Could wheat allergies be a pesticide problem?

Could wheat allergies be a pesticide problem?

Wheat allergies and celiac disease seem to become more prevalent every year. Have we suddenly become intolerant to gluten, or is something else going on?

For some folks, going gluten free is about losing weight or eating clean, but for people coping with allergies or celiac disease, avoiding wheat is not a lifestyle choice. It’s a necessity. For years, we’ve blamed a wheat allergy on gluten intolerance, but new research is pointing to another possible culprit: Monsanto’s Roundup.

Related: In Defense of Gluten

Conventional wheat is not genetically modified, but there’s an alarming practice on the rise in the world of wheat. More and more conventional farmers are using glyphosate – aka Roundup – to dry out their wheat crops before harvest, reports The Healthy Home Economist. They call the practice dessication.

It turns out that drenching wheat crops in Roundup makes it easier to harvest, so farmers can harvest more wheat earlier and more quickly. In fact, glyphosate has been pushed as a dessicant since the 1980s. The practice really started taking hold in the 90s. Today, 99 percent of durum wheat – the most common type of wheat – is treated with herbicides.

When farmers use this practice, they tend to use more Roundup than even Monsanto advises. That means we are most likely seeing glyphosate residue in the wheat we eat.

When you track the prevalence of glyphosate dessication and of wheat allergies since the 1990s, you can see that they correlate strongly.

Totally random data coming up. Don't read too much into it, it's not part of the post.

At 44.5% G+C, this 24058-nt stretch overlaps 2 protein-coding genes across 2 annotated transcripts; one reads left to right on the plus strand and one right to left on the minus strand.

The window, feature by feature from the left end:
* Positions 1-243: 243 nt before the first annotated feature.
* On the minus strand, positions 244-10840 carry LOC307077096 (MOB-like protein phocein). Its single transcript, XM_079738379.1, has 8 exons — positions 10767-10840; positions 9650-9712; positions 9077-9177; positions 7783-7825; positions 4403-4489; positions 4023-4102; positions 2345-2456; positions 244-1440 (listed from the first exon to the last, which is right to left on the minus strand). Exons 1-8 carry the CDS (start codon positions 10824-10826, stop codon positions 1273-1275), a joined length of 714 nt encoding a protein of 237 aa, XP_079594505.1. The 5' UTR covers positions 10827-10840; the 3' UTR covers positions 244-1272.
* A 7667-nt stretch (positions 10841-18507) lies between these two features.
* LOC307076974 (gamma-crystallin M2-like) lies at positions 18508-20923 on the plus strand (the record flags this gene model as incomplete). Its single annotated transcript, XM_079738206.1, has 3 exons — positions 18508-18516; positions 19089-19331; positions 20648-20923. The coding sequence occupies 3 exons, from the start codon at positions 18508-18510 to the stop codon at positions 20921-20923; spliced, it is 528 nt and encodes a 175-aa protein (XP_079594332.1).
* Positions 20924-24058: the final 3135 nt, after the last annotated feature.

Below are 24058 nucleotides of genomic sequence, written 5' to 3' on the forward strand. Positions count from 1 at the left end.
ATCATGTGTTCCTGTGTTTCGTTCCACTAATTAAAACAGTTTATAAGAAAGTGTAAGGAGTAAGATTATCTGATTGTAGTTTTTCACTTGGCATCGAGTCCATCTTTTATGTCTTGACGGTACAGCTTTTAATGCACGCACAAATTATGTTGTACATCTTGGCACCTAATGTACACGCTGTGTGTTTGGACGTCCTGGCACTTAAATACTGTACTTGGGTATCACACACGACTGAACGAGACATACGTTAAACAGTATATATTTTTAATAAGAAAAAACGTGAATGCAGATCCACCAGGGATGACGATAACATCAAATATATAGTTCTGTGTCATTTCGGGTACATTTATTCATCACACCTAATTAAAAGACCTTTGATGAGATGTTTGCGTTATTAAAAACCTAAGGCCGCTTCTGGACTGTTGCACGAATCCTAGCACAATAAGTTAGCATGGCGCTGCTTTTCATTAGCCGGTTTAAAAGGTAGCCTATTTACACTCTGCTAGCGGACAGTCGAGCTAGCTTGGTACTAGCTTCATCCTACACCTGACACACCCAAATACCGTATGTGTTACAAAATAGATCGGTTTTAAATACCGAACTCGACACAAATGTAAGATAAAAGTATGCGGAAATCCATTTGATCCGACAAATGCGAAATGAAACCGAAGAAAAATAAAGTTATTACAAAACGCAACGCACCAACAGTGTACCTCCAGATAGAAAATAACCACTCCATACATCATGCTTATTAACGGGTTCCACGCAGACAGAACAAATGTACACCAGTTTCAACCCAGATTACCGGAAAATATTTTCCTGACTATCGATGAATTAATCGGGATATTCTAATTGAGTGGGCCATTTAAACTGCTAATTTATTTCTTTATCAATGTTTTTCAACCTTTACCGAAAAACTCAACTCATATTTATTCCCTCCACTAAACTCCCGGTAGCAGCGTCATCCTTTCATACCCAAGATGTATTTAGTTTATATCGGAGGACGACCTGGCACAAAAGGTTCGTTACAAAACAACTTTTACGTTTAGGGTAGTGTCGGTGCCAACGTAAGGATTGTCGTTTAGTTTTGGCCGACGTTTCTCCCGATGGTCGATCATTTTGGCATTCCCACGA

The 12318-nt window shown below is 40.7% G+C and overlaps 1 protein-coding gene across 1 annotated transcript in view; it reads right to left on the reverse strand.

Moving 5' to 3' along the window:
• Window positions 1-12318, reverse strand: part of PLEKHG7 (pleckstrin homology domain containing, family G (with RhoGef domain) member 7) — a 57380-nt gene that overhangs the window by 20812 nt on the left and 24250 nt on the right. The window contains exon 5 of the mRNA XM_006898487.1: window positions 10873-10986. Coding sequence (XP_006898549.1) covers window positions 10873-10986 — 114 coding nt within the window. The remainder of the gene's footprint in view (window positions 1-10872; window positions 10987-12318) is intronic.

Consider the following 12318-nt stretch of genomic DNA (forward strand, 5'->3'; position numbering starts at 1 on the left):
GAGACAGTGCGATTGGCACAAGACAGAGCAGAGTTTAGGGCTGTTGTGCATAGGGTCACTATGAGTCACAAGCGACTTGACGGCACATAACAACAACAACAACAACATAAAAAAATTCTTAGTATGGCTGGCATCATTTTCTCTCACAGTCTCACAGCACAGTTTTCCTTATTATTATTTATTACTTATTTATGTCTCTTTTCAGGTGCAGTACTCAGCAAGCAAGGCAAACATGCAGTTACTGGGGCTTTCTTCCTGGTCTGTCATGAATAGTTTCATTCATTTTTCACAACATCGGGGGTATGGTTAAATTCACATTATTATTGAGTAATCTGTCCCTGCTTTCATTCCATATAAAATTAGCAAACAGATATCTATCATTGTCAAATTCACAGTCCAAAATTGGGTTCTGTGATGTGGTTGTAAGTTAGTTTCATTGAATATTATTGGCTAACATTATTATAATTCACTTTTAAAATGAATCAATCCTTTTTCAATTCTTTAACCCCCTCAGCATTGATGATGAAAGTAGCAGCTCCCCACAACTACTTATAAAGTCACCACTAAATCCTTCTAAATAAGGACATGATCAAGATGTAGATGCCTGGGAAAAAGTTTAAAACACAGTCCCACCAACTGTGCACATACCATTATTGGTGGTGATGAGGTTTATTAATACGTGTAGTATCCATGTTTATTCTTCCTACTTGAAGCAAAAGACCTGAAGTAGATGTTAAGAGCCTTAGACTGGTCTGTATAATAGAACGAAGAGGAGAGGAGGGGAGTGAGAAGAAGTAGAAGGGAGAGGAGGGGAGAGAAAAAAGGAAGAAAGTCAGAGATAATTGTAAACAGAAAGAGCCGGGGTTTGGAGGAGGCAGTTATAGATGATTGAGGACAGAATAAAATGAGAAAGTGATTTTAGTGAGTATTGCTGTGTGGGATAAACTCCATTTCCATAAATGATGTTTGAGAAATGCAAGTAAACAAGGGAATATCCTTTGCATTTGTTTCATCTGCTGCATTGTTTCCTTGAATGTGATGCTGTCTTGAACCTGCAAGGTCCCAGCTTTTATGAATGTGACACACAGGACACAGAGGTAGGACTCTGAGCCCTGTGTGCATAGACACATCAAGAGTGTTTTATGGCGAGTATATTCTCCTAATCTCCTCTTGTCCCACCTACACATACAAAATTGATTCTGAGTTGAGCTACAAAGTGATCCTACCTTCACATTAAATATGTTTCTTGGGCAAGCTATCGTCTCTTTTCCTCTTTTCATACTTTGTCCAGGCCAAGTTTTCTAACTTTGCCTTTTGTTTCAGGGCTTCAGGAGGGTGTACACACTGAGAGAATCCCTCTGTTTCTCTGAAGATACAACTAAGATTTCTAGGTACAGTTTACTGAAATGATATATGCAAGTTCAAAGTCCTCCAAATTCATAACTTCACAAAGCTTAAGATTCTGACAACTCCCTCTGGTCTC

Could wheat allergies be a pesticide problem?

I know: correlation is not causation. But in this case, it seems like reason to rethink this method of farming until more research is done.

Speaking of more research! There is research suggesting that Roundup throws our gut bacteria out of whack and can even lead to wheat intolerance. And Roundup’s impacts can build up in the body over time, so the more trace amounts we eat, the more damage it can do.

Related: Gut Health: Maintaining Balance During the Changing Seasons

So, if conventional wheat is likely contaminated with glyphosate, how can we protect ourselves? The Healthy Home Economist says that choosing organic wheat is the key, since Roundup and other pesticides containing glyphosate are not allowed in organic agriculture. She recommends organic Einkorn wheat, and any organic wheat berries, organic flour, or organic bread is a healthy alternative to conventional wheat products.

Do you struggle with wheat allergies or celiac disease? Do you find that sometimes wheat does you wrong and other times you can eat wheat without so many issues? Share your experiences in the comments!

Wheat photo via Shutterstock

Written by Becky Striepe

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